Subject: There is no meaning for silence when there is a need to speak for Justice. Muslim Forum for Telangana demands separate Telangana State.
People from different walks of life and organizations came together and had series of discussions since 2006 on Muslim role for separate Telangana state. Muslim and non Muslim intellectuals participated in these meetings. All of them discussed and expressed their opinions and also gave their valuable suggestions. The main outcome of the meetings was the formation of a forum to work towards making people aware, especially Muslims. This forum was formed and named as Muslim Forum for Telangana in the year 2008. (మరింత…)
Battle for Hyderabad : OUTLOOK Magazine డిసెంబర్ 22, 2009Posted by Telangana Utsav in Andhra, CharMinar, Congress, Culture, Economy, GHMC, Hyderabad, Identity, MIM, Mulki, Muslim, politics, Rayalaseema, Settler, Sonia, Telangana, TRS, universities, Y S Jagan.
Whose, The Nizam’s Jewel?
Where does a separate state for Telangana leave Hyderabad?
Pushpa Iyengar, OUTLOOK The Weekly Newsmagazine, December 28, 2009
Fifty years ago, as a young government officer, Narendra Luther remembers looking forward to going from Hyderabad to Kurnool, which was then the capital of the newly-formed Andhra Pradesh. At 77, after serving under every chief minister preceding N. Chandrababu Naidu, Luther, an author and historian, recalls the schism that has always existed between the people of Telangana and the rest of Andhra Pradesh. “Their hearts never met,” says Luther, recalling the lunch room in the secretariat 50 years ago where Telangana and Andhra officers sat and ate separately and exchanged derogatory references about each other. The Andhraites would go on about how Telanganaites were lazy, lacked any work ethic and were nawabi in their attitude. The Telangana ones, on the other hand, perceived the Andhraites as ill-mannered and discourteous. Though stereotypes, these epithets have persisted in the conversations and consciousness of both parties, tripping easily off their tongues at the slightest social situation.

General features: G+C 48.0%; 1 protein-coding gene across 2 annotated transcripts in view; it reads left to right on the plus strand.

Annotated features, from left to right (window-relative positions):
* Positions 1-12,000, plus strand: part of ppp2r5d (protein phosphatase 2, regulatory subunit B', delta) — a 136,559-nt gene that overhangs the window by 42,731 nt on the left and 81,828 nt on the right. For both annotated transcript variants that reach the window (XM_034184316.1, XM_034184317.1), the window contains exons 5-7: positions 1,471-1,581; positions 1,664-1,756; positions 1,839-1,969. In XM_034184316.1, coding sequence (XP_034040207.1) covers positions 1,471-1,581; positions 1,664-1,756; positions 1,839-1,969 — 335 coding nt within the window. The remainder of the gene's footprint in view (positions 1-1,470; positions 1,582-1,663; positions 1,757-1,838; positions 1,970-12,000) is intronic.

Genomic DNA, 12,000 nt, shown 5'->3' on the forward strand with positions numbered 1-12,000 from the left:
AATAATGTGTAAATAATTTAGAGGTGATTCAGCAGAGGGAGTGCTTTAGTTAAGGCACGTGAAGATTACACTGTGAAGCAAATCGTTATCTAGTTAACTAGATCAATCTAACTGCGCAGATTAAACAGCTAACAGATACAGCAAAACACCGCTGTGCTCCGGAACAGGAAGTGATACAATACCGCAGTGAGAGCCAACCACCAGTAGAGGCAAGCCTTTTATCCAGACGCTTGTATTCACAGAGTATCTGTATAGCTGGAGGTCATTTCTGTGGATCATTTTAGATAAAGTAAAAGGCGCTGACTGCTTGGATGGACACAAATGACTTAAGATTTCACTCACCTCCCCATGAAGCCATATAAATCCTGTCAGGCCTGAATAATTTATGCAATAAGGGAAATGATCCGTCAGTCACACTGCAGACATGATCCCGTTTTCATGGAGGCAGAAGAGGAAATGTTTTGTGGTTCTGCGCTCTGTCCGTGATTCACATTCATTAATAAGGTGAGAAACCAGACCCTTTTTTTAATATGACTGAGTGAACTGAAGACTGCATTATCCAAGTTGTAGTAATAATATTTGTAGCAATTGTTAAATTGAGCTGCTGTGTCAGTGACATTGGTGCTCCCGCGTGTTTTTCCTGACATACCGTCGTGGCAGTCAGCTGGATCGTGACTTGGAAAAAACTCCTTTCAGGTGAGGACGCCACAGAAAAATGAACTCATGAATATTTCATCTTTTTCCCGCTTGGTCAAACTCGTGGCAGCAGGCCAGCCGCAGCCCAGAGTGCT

“The only people afraid of losing Hyderabad, says the pro-Telangana lobby, are those who have real estate there.”
It is, therefore, only too easy to imagine the tension that has escalated between the people of the two regions after the midnight of December 9 when the Centre, rattled by Telangana Rashtriya Samiti (TRS) chief K. Chandrasekhar Rao’s 11-day fast, gave in, at least provisionally, to the demand for a separate Telangana state. It set the political climate on a high flame; politicians once supportive of the Telangana cause—such as Telugu Desam Party (TDP) chief Chandrababu Naidu and Praja Rajyam Party (PRP) leader, film star Chiranjeevi—had to do a complete about-turn. Junking the pro-Telangana stance they adopted as recently as the April 2009 assembly polls, they started rooting for a united AP. Chiranjeevi, in fact, bore some of the brunt of Telangana ire against those opposed to any splitting of AP, when theatres showing his films, or those featuring his son Ramcharan Tej and others from his extended family, were targeted.
At the core of the entire statehood controversy is the battle for Hyderabad. With its booming infotech industry, a world-class airport, India’s largest movie industry, institutions like Microsoft and the Indian School of Business, the city has been the showpiece of Andhra Pradesh for long. So much so that Chandrababu Naidu lost an election and chief ministership because he was seen to have lavished all his affection and attention on the capital to the exclusion of all other areas in the state. (మరింత…)